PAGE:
Turning on the pumps

Whatcom County’s Bertrand Creek will be a little wetter this fall. Last week, the Bertrand Watershed Improvement District turned on pumps that will put more water into the creek during the late summer/early fall low-flow season.

Photo of an aluminum ramp in the middle of a stream, water from the river cascading down it.

Large aluminum ramp, installed and functional at Bertrand Creek

The Bertrand Creek Augmentation project is a pilot project funded by a grant from Ecology to the Bertrand Watershed Improvement District. This portion of the grant is estimated at about $65,000.

Bertrand Creek winds through northern Whatcom County, west of Lynden, before eventually draining into the Nooksack River. The Bertrand drainage is an area Ecology and others have long focused on due to its low flows in the summer. Many farmers in the area hold legal water rights to use water from the creek for irrigation. Over the years, many farmers have switched to drawing irrigation water from groundwater sources, reducing the impact on the creek, but late-summer flows have remained lower than optimal. Increasing flows in Bertrand Creek is important because it provides cool, clean water for fish, including the endangered Chinook salmon and endangered bull trout.

“This is a great accomplishment between the state, farmers, tribes, state Fish and Wildlife, and the county,” said Kasey Cykler, water master for Ecology. “The work to get the permits done and make the project happen is a testament to the effort and collaboration of all those involved.”

An image from behind the aluminum ramp, showing how water is pumped up and onto the ramp from the river. River is surrounded by lush scenery

The system aerates the water and disperses the flow so it won't damage the creek.

To increase the flow in the creek, water from local wells is pumped down a special ramp, aerating it and also dispersing the flow so it doesn’t scour the stream. Two ramps were built by a local contractor at a cost of about $1500 each. The ramps are made from aluminum, making them lightweight and easy to move. The devices will move about 1.1 cubic feet/second of water to supplement the creek. Water quality is regularly tested before the additional flow goes into the creek to ensure it meets quality standards and fish needs.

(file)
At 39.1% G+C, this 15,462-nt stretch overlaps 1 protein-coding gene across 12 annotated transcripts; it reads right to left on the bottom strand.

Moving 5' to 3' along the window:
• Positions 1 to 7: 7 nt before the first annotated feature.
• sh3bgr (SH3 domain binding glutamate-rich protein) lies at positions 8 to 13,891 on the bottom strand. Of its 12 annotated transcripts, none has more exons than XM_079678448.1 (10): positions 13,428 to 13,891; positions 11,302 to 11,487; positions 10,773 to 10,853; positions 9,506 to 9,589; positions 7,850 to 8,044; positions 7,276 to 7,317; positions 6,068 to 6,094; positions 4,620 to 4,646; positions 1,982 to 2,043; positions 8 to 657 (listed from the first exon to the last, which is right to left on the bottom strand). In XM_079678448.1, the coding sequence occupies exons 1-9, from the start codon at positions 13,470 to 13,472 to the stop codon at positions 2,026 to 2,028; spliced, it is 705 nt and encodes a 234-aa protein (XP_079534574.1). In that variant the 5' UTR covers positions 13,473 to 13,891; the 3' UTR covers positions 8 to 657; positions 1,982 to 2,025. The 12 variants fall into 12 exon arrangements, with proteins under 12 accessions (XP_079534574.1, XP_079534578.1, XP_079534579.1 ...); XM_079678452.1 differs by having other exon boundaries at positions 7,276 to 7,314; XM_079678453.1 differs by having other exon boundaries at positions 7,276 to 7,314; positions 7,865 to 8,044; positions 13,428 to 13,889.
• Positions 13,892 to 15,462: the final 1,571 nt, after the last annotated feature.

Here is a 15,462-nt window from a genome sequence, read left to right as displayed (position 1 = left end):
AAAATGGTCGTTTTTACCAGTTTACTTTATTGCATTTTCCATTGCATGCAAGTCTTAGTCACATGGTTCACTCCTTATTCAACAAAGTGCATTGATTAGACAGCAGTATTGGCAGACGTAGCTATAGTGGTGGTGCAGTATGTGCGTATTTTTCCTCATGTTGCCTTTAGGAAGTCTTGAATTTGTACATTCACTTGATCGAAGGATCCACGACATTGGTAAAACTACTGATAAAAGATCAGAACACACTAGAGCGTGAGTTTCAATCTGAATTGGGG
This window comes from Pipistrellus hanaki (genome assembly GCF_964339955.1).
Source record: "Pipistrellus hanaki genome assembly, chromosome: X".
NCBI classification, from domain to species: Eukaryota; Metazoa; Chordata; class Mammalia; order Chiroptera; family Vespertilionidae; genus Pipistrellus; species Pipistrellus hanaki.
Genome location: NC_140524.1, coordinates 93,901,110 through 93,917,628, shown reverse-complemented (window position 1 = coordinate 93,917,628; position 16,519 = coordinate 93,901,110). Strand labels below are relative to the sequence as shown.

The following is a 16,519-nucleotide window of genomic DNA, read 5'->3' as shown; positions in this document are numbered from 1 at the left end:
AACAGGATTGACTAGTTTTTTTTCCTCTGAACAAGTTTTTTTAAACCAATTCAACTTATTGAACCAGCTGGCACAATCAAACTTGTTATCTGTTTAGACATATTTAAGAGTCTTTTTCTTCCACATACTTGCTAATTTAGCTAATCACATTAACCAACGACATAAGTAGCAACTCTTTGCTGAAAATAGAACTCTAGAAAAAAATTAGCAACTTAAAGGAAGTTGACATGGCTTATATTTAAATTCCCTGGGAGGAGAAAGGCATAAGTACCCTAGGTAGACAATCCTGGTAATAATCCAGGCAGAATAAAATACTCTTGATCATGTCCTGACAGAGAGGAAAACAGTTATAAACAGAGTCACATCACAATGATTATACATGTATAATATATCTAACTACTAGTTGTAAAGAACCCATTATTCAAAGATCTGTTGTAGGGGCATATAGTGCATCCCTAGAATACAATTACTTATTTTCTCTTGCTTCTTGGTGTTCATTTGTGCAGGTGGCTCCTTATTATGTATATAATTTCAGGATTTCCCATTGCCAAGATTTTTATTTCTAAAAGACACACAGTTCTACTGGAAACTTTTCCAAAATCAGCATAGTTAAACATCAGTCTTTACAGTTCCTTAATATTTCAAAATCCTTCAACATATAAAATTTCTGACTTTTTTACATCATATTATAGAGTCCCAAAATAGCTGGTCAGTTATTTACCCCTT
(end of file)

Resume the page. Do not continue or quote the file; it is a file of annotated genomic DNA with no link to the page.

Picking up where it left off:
The project was made simpler by using already available resources. The wells supplying the water are existing irrigation wells that are finished irrigating for the season, and pumps and water lines were loaned by area farmers. This “reuse” concept also reduced project costs.

Ecology awarded the watershed improvement district a temporary water right permit for the project, which runs until Nov. 15, but if enough rain falls, the pumps could be turned off sooner. Besides the immediate benefit for fish, data from the project will help determine whether this type of project could be used in future years and in other places.

For more information on the Bertrand Creek Augmentation project, contact Ecology’s Kasey Cykler at kasey.cykler@ecy.wa.gov.